Looks like 30-60-90 but there is no certainty, still pitagoras can be applied.
3. One big triangle PQR that is isoceles Right triangle (because internal angles theory, the diameter shows that the angle is 90º). And is inside a circle so pitagoras is possible.
Mental note: Get a side then can apply "30-60-90, x- x√3, 2x" or Pitagoras.

Statements:
(1) bc=5a
Can't apply pitagoras or "30,60,90"
Not Sufficient -> BCE

2) PQ = √84
One side! So can apply pitagoras and "30-60-90"
Can find C!
with C then can find b with pitagoras.
Sufficient -> B
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Re: What is b in the circle shown above?  [#permalink]

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ByjusGMATapp wrote:
from the similar triangle we can say that b/5 = a/c or bc =5a and c^2 = b^2 + 5^2

St 1: bc=5a. Mentioned above. INSUFFICIENT
St 2: a = √84 therefore bc = 5√84 and c^2 = b^2 +25. two variable, two equation. SUFFICIENT

Option B

bc = 5√84 this is not right
You are taking bc=5a from the 1st statement and assuming that statement 2 alone is enough.

Can somebody please provide a clear answer, why B and not C?
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What is b in the circle shown above?  [#permalink]

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PaterD wrote:
I got it wrong but I'll provide my approach after thinking about it, to see if I can help.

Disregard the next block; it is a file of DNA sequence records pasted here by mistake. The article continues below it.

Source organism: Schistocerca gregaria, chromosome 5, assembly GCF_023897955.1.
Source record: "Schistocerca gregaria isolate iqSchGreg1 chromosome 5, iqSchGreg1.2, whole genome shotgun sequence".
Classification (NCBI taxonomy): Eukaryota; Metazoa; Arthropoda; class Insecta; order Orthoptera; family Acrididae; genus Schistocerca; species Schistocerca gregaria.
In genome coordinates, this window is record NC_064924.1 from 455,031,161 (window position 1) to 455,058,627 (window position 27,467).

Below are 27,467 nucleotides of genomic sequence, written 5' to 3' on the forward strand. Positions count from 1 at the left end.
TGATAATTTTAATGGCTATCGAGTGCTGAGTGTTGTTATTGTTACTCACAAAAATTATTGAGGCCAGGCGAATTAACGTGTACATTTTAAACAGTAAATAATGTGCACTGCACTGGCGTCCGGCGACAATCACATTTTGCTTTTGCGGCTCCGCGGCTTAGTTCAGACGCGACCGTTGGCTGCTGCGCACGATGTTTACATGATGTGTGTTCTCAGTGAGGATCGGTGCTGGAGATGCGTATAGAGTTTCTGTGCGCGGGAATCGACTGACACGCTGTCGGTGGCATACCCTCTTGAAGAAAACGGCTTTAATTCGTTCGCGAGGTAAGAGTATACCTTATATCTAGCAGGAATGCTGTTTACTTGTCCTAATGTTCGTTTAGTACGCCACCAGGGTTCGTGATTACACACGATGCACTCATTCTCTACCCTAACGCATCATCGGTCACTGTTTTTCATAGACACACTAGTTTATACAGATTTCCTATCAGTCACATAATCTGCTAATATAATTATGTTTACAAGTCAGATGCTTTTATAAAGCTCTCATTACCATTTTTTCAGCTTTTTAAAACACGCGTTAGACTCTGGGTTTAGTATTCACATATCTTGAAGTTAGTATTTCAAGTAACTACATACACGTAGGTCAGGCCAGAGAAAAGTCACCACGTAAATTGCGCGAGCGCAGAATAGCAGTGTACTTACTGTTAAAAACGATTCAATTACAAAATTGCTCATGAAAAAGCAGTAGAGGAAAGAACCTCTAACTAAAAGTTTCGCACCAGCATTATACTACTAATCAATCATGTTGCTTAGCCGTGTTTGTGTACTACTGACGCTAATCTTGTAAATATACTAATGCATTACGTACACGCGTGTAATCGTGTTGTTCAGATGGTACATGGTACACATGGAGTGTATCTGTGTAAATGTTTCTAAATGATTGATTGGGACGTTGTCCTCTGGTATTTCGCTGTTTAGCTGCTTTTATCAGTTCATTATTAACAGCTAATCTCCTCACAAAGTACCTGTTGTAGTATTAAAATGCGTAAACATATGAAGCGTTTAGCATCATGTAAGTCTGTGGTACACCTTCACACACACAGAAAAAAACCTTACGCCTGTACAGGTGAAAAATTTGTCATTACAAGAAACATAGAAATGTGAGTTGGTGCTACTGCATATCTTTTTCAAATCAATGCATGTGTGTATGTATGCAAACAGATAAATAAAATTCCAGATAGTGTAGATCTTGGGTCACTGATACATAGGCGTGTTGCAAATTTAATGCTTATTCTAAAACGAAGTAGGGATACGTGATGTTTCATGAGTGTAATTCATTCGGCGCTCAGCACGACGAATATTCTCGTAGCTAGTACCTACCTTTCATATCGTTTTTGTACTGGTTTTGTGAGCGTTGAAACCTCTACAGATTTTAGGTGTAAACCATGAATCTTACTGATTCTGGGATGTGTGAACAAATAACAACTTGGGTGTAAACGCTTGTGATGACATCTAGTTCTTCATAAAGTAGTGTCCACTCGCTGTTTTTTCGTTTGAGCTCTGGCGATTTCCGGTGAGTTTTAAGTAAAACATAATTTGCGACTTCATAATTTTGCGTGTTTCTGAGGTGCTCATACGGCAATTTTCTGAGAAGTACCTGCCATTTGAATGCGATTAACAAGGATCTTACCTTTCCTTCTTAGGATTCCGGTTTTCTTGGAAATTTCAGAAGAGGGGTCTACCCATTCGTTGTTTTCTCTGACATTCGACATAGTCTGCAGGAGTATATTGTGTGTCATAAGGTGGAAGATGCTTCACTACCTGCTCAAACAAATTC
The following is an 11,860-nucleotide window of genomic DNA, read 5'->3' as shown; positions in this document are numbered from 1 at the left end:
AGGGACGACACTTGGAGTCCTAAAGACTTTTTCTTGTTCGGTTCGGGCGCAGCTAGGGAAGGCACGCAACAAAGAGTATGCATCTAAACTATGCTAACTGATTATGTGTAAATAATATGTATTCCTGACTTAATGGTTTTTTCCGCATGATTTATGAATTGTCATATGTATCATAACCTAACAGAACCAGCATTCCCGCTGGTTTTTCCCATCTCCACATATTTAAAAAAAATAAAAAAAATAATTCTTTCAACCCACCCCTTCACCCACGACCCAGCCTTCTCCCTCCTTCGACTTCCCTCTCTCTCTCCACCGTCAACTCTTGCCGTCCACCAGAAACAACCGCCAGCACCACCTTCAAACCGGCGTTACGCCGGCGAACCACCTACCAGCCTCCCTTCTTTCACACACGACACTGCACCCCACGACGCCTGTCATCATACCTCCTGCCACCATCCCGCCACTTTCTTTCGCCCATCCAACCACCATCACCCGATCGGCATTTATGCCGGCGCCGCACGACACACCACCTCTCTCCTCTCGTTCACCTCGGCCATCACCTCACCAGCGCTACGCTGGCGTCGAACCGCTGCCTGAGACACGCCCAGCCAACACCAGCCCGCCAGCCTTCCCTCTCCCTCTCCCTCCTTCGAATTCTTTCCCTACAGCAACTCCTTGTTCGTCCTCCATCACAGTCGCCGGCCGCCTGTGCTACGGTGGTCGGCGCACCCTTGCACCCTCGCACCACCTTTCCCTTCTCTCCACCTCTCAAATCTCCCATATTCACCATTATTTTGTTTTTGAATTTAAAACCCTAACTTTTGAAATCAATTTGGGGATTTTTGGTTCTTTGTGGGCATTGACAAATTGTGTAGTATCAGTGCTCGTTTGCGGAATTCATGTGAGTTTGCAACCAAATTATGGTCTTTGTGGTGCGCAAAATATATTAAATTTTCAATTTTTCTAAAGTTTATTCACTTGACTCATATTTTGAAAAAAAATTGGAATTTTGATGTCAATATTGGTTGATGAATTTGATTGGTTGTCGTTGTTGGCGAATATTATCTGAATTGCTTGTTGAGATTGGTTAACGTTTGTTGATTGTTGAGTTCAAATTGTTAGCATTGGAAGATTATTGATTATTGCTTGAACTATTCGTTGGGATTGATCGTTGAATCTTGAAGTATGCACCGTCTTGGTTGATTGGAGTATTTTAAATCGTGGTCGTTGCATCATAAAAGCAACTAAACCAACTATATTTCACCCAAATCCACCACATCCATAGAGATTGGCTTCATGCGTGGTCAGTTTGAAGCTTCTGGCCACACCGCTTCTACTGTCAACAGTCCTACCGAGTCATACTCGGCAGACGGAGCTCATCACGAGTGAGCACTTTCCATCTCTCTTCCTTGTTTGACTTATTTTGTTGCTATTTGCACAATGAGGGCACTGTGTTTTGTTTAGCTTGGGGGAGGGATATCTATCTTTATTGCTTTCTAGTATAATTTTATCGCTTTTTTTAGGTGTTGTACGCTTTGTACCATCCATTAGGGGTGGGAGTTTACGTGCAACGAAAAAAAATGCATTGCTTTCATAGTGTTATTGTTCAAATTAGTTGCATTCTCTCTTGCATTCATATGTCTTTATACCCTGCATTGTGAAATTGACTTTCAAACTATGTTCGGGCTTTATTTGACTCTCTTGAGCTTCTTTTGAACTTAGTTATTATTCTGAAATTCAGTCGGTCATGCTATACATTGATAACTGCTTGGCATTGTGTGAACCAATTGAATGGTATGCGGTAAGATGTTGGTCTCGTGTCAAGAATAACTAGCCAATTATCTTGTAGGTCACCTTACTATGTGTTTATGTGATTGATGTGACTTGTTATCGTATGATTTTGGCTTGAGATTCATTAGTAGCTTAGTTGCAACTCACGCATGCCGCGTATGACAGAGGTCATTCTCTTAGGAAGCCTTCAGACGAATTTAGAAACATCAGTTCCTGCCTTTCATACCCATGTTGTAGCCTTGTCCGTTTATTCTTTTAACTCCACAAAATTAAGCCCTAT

Problem: DS to find b
The information provided by the problem is:
1. Two triangles with a common side and adjacent angles of 90º angle (lets name it L).
2. Triangle QRL measures: 5-b-c, angles Q,R,90º.
Looks like 30-60-90 but there is no certainty, still pitagoras can be applied.
3. One big triangle PQR that is isoceles Right triangle (because internal angles theory, the diameter shows that the angle is 90º). And is inside a circle so pitagoras is possible.
Mental note: Get a side then can apply "30-60-90, x- x√3, 2x" or Pitagoras.

Statements:
(1) bc=5a
Can't apply pitagoras or "30,60,90"
Not Sufficient -> BCE

2) PQ = √84
One side! So can apply pitagoras and "30-60-90"
Can find C!
with C then can find b with pitagoras.
Sufficient -> B

Your entire solution is based that it's 30-60-90, triangle, which we don't know
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GMAT 1: 560 Q38 V29 Re: What is b in the circle shown above?  [#permalink]

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cbh wrote:
PaterD wrote:
I got it wrong but I'll provide my approach after thinking about it, to see if I can help.

Problem: DS to find b
The information provided by the problem is:
1. Two triangles with a common side and adjacent angles of 90º angle (lets name it L).
2. Triangle QRL measures: 5-b-c, angles Q,R,90º.
Looks like 30-60-90 but there is no certainty, still pitagoras can be applied.
3. One big triangle PQR that is isoceles Right triangle (because internal angles theory, the diameter shows that the angle is 90º). And is inside a circle so pitagoras is possible.
Mental note: Get a side then can apply "30-60-90, x- x√3, 2x" or Pitagoras.

Statements:
(1) bc=5a
Can't apply pitagoras or "30,60,90"
Not Sufficient -> BCE

2) PQ = √84
One side! So can apply pitagoras and "30-60-90"
Can find C!
with C then can find b with pitagoras.
Sufficient -> B

Your entire solution is based that it's 30-60-90, triangle, which we don't know

I thought that kind o trick was more known or used...